Employer considerations in the run up to Christmas as we adjust to the “new normal”

19 Oct 21 by Jessica English
Christmas party

For the best part of 18 months, the country has been told to lockdown – work from home where you can and avoid close contact with others. With the successful roll out of the vaccination scheme and the opening up of the country again, many are keen to get out and about and start adjusting to the ‘new normal’.

Indeed, many employers will be keen to encourage socialisation within their workforce to boost morale after such a tough period for everyone; however, with the run up to a much-anticipated Christmas party season approaching, what should employers bear in mind when arranging such social gatherings for their employees?

What is an exciting time for some, will be a nervous time for others

One of the many things the pandemic has taught us, is that human interaction is essential to many people – and so the prospect of colleagues meeting, socialising, and celebrating face to face will be met with great excitement and anticipation.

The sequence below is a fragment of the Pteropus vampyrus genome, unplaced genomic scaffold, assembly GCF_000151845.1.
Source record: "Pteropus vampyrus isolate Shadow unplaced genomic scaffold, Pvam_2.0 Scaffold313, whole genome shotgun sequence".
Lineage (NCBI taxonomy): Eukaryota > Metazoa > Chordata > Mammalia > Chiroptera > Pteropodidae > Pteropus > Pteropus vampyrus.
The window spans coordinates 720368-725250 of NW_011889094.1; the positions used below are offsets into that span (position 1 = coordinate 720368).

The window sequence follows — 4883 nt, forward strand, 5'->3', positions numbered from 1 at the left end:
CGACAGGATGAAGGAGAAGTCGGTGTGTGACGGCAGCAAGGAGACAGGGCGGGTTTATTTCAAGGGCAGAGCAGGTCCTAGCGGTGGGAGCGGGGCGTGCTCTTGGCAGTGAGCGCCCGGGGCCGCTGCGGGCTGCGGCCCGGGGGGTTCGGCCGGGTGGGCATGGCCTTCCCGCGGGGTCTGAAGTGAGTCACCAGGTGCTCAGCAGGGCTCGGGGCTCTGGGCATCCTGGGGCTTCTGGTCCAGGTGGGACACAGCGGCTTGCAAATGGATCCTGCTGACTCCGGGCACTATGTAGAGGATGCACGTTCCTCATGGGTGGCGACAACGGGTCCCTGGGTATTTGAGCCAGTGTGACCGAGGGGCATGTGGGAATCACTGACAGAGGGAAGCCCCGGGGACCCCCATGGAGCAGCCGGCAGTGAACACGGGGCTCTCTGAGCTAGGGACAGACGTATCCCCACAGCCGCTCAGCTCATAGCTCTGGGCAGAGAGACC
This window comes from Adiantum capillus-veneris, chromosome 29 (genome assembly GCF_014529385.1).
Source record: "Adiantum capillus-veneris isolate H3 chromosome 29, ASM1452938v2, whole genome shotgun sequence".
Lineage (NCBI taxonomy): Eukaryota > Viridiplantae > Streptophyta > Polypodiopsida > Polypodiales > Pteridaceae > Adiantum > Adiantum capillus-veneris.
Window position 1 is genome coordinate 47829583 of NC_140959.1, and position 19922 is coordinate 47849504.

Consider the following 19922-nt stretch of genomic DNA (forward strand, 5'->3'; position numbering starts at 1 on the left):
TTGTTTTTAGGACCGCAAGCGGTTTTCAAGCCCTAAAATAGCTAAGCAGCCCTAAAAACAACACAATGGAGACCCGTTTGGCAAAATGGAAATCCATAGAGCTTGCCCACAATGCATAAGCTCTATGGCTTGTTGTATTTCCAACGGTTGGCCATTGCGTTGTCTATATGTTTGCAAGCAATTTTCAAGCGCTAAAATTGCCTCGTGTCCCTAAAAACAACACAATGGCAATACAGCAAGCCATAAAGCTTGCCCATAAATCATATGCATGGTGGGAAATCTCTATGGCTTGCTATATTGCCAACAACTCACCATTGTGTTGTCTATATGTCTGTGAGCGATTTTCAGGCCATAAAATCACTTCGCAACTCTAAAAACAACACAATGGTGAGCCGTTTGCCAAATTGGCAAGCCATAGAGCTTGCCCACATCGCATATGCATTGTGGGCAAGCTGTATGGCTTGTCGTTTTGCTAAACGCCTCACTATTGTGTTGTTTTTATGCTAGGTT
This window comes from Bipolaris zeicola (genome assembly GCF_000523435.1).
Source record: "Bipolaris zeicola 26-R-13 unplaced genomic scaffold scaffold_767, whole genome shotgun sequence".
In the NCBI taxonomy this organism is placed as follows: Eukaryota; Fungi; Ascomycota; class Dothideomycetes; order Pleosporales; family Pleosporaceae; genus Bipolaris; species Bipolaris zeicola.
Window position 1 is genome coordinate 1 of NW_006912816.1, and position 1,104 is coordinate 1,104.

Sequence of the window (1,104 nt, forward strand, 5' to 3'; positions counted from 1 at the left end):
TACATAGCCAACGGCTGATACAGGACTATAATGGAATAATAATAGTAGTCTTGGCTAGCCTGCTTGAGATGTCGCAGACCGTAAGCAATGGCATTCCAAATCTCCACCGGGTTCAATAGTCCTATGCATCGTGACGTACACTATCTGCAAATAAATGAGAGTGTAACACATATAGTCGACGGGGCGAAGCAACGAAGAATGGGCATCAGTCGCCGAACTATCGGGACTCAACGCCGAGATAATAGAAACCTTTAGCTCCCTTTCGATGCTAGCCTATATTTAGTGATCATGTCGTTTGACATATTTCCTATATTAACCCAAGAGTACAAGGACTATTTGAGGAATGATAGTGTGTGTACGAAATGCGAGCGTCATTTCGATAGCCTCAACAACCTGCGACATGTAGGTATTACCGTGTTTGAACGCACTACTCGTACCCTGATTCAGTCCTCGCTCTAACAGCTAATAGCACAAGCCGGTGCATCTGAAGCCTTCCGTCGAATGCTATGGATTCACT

However, it is important to bear in mind that there are others within our workforces who will be nervous of these social situations – whether this is because they have medical concerns, or because they are simply not acclimatised to such situations after such a long period without.

Workplace parties and social gatherings are generally outside of an employee’s contracted hours and duties and, as a result, should not require compulsory attendance. Therefore, if an individual does not feel comfortable socialising or being in close physical proximity with colleagues, they could simply choose not to attend.

However, as an employer, it is natural to want to foster a workforce that is engaged, involved and inclusive. In order to accommodate for a range of preferences as we start to move out of our locked down world, it may be worth thinking about more inclusive and varied ways to celebrate. For example, instead of holding one big Christmas party for the whole workforce, could you accommodate smaller gatherings over a longer period? Or instead of a party, could you offer a series of hybrid events that accommodate both in person and remote attendance?